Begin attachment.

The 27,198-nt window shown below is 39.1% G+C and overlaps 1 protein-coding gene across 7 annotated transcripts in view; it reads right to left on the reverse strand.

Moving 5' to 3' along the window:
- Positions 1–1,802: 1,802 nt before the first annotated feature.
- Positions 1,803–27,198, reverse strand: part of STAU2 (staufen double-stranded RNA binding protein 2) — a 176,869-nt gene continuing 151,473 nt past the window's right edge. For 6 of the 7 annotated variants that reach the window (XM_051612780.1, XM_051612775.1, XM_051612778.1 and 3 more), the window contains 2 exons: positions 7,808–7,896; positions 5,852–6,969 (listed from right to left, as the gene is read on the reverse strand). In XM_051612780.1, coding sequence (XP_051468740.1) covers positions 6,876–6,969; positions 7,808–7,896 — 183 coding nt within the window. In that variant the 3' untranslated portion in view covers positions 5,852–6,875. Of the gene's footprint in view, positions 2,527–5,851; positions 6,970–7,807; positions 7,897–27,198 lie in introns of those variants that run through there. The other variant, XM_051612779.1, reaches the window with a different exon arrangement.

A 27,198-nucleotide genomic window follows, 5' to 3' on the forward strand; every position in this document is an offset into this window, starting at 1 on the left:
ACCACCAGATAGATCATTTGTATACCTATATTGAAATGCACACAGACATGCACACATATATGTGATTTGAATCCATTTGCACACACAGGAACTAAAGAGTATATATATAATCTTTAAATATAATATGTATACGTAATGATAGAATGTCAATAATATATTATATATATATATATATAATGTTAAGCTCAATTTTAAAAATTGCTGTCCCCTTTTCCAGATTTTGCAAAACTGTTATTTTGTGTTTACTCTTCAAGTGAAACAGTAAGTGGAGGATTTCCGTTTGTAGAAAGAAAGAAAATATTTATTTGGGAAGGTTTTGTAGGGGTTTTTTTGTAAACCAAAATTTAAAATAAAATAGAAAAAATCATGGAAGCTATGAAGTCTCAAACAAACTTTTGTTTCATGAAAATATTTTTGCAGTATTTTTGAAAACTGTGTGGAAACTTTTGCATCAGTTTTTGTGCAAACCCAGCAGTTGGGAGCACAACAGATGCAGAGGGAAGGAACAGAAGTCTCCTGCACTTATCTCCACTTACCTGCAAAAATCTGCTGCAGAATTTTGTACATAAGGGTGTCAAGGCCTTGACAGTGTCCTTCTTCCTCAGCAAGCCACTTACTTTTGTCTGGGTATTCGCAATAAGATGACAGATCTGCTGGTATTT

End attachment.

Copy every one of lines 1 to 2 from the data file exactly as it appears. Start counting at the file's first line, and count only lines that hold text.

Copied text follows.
The 27,198-nt window shown below is 39.1% G+C and overlaps 1 protein-coding gene across 7 annotated transcripts in view; it reads right to left on the reverse strand.

Moving 5' to 3' along the window: